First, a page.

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GS Looking at your past catalogue of work, it’s very difficult to find a repetition in style. And yet most designers are selected because the clients have seen their work elsewhere and want at least part of that style reproduced for their own projects. AK Well it’s easy to do the same thing, and as you say, some designers do that, they have a recognisable style, which they use for different client projects like a stamp, but I took a conscious decision a long time ago not to do that. In my opinion it’s important for a brand to be different, to differentiate itself in what has become a very crowded marketplace. And if it can’t be different, it probably won’t survive. Already there are too many bars and restaurants that have the same look and feel: too many similar fish in a crowded pool!


GS You refer to your clients as salmon. Why is that? AK We use the term because they, like the salmon, are unique. It’s a beautiful fish, the salmon. It swims upstream when all the other fish swim in the opposite direction. So the salmon is unique, beautiful and different and that is what our clients are like.


GS Do you seek out clients who want to be different? AK When we meet a new potential client we ask


lots of questions. Sometimes they will say they want their designs to look like someone else in the marketplace, and we say why? Why would you want to copy someone else? At our studio, we apply a similar process and approach but the outcome will always be different. And we don’t know exactly what the outcome will be until we go through the process.


GS On your website you have a design research publication which is full of good ideas and content, available for anyone to view. Tis is rare as most designers tend to keep their ideas to themselves. Why be so generous? AK I think that designers have created a bad name for themselves as being difficult to work with and reluctant to share ideas. I go to meetings where there’ll be a project manager and a quantity surveyor and all these people involved in the work process and the moment I arrive they say “Oh, here comes trouble. Here comes the designer!” People automatically assume that we’ll be egocentric, impossible to work with and very expensive. And that we’ll make the budget spiral out of control. One of the reasons I set up my own studio is to change that perception. I think we need to do more than just design.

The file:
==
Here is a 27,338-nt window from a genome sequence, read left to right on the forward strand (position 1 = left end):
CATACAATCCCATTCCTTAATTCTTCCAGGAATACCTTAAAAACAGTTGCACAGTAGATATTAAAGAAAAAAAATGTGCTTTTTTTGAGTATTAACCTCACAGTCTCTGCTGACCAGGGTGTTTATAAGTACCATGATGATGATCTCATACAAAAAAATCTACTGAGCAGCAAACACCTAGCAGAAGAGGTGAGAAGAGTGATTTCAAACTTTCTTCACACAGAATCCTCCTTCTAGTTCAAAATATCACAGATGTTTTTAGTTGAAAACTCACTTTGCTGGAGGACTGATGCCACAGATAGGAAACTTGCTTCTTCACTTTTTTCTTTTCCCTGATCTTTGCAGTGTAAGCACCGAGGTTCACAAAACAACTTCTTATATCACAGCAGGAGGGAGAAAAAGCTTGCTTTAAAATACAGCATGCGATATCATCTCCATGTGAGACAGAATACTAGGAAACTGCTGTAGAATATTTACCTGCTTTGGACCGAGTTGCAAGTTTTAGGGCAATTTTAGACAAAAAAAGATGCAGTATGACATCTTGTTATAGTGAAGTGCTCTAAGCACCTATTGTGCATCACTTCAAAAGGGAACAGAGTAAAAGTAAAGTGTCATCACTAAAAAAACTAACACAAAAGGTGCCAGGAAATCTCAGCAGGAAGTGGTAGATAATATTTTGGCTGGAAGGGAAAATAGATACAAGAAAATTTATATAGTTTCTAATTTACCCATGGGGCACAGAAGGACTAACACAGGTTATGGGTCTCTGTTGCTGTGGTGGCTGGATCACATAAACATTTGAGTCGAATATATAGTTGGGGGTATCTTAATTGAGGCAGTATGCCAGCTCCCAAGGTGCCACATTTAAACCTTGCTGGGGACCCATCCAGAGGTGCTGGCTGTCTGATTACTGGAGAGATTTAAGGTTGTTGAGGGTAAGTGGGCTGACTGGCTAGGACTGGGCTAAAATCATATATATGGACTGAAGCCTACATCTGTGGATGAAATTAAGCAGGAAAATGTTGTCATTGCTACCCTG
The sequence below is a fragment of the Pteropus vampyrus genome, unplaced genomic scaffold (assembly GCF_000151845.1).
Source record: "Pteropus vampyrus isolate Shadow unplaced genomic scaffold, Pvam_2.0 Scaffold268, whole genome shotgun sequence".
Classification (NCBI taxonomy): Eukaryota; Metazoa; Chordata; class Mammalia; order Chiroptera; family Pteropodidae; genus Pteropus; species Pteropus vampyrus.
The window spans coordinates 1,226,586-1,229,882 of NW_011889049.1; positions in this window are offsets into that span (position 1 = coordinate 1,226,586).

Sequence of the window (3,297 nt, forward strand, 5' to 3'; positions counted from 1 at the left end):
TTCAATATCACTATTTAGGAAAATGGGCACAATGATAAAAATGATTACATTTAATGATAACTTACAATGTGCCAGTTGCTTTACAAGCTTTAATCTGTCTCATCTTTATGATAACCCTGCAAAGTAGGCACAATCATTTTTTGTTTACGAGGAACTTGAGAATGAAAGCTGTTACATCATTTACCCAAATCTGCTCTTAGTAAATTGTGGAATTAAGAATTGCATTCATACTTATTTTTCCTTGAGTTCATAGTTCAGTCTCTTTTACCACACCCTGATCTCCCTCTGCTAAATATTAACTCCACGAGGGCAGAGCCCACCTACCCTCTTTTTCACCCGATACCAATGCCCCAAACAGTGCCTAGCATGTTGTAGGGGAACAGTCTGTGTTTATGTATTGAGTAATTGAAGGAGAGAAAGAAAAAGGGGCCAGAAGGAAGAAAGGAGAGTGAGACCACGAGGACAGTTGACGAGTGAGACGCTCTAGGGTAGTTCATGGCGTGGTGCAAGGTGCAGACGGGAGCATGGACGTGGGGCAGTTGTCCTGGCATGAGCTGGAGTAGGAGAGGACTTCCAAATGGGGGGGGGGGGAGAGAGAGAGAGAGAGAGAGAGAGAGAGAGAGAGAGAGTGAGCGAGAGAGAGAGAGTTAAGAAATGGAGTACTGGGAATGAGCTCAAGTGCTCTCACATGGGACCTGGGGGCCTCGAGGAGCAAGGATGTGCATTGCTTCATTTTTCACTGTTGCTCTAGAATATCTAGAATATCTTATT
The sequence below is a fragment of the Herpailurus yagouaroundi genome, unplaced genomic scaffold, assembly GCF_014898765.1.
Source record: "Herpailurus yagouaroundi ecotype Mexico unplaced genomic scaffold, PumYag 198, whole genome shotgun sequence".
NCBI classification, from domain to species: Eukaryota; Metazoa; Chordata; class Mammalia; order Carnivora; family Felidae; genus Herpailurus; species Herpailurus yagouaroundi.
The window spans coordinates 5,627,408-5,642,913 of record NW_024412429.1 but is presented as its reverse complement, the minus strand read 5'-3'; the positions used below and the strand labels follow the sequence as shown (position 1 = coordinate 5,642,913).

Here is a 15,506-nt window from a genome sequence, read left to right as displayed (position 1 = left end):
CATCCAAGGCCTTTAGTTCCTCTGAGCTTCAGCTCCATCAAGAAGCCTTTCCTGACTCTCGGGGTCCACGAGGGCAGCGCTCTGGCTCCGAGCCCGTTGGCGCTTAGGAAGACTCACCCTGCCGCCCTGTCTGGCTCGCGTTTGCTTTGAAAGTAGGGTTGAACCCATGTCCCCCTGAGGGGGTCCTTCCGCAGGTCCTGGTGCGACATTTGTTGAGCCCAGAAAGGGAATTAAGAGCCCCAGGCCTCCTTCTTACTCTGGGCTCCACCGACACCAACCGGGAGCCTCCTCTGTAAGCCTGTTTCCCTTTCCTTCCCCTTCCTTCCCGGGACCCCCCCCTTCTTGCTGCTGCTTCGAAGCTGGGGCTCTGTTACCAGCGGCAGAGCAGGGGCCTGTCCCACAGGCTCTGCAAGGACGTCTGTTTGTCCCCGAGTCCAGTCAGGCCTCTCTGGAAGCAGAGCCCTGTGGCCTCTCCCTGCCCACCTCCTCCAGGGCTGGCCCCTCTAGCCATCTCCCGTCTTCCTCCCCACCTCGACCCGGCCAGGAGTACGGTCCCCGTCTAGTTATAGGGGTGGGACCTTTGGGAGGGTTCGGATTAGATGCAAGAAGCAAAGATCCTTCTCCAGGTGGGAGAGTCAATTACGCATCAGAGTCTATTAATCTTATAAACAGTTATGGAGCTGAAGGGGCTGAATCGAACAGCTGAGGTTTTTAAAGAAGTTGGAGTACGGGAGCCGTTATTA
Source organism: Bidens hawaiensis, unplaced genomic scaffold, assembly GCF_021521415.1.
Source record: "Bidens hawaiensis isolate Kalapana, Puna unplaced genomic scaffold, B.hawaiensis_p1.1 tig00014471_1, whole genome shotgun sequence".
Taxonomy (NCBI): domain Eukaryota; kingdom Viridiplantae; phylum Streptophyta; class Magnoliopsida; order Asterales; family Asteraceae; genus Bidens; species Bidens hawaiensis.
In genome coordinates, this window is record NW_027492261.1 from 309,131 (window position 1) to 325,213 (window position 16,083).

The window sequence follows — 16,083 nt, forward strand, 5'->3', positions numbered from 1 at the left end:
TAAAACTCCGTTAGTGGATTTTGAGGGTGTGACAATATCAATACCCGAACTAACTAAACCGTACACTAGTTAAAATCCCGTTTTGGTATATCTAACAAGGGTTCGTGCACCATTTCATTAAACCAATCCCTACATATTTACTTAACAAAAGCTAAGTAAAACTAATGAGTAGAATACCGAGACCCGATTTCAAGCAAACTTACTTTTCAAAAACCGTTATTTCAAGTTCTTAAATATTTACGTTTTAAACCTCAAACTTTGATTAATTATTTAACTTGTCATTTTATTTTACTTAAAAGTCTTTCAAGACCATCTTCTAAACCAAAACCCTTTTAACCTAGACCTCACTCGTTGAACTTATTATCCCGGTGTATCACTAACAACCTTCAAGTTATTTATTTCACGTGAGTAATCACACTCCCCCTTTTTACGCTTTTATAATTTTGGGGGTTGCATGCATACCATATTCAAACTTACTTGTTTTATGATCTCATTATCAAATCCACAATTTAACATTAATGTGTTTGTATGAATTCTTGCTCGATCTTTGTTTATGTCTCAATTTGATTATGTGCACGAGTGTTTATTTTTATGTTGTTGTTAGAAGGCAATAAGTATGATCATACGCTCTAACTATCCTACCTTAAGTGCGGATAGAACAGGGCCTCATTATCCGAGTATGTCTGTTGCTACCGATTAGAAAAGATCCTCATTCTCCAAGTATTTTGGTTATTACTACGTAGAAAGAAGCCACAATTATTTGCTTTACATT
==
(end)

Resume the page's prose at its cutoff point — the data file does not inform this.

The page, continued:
we need to educate people about the value of design, we need to change the negative image


people have about designers but we need to do this collectively involving the whole design industry.


GS You have said “I want to turn spaces into three dimensional stories infused with meaning, innovation and timeless value”. What does that mean? AK I think it comes down to my history. I trained as a product designer, not as an architect or interior designer. I didn’t go looking for a commercial interior project. It came to me by chance. Even now, after ten years of hospitality design, I still don’t think of myself as an interior designer. Tat term conjures up the stereotype of someone who combines colours and fabrics to make good looking spaces. We were bringing new ideas to the table, re-thinking spaces. Tinking more


GS Magazine 39


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